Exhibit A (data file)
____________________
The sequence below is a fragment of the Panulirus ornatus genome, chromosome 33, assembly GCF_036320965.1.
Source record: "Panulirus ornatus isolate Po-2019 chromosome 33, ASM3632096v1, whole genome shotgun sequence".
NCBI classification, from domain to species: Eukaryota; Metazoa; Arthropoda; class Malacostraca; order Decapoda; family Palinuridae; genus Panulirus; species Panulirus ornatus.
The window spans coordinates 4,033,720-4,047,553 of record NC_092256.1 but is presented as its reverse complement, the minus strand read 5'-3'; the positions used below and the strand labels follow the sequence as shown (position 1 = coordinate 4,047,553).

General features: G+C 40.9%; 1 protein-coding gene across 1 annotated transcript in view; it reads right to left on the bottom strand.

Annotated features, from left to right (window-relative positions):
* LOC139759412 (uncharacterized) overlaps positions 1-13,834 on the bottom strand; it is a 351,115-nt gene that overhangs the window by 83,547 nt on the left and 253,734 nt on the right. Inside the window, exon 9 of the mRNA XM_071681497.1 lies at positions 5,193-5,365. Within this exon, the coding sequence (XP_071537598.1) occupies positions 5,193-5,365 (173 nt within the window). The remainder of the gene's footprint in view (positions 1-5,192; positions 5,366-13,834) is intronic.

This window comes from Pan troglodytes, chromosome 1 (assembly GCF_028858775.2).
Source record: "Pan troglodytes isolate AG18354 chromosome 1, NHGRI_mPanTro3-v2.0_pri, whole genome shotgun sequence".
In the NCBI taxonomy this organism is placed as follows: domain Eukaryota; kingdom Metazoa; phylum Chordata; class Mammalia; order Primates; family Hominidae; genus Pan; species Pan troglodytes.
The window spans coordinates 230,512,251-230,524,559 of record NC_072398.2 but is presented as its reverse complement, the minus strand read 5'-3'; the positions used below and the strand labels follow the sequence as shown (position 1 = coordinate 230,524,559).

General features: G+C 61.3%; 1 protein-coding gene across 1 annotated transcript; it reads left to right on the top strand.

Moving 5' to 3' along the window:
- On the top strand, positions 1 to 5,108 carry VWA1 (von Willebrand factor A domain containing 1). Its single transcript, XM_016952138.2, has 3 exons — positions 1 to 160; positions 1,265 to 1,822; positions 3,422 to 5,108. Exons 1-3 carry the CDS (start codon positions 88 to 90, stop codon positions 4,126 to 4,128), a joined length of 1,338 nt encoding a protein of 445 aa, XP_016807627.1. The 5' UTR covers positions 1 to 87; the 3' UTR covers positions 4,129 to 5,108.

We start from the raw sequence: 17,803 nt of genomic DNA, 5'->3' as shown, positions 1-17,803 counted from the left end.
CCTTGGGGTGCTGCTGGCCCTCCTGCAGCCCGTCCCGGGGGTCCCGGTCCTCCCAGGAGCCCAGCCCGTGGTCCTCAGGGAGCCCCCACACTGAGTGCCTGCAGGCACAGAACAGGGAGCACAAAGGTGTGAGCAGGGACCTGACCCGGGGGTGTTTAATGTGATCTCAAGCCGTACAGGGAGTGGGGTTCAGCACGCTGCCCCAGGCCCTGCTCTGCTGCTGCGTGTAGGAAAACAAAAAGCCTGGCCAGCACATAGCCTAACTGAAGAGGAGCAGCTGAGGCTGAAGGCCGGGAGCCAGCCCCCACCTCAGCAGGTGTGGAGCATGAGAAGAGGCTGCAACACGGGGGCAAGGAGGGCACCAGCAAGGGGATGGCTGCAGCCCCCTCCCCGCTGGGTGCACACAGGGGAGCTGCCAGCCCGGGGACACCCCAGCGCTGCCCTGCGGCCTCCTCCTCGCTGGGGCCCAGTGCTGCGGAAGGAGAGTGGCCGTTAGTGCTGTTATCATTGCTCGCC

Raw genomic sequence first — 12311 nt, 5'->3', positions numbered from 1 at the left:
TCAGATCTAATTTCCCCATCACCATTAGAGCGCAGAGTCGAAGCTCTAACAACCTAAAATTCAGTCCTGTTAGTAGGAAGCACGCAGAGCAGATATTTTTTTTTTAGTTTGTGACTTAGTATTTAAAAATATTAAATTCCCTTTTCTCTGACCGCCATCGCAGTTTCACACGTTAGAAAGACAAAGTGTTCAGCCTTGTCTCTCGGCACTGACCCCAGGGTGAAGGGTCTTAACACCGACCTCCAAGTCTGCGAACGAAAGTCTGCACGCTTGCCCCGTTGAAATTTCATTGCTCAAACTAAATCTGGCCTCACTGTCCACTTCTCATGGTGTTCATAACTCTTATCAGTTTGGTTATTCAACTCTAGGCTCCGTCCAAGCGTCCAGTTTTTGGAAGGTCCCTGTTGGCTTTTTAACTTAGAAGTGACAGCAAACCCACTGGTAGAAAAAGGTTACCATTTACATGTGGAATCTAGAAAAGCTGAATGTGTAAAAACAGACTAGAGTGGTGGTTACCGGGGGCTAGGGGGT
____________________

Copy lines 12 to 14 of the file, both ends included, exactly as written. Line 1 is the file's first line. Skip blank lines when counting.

General features: G+C 61.3%; 1 protein-coding gene across 1 annotated transcript; it reads left to right on the top strand.

Moving 5' to 3' along the window:
- On the top strand, positions 1 to 5,108 carry VWA1 (von Willebrand factor A domain containing 1). Its single transcript, XM_016952138.2, has 3 exons — positions 1 to 160; positions 1,265 to 1,822; positions 3,422 to 5,108. Exons 1-3 carry the CDS (start codon positions 88 to 90, stop codon positions 4,126 to 4,128), a joined length of 1,338 nt encoding a protein of 445 aa, XP_016807627.1. The 5' UTR covers positions 1 to 87; the 3' UTR covers positions 4,129 to 5,108.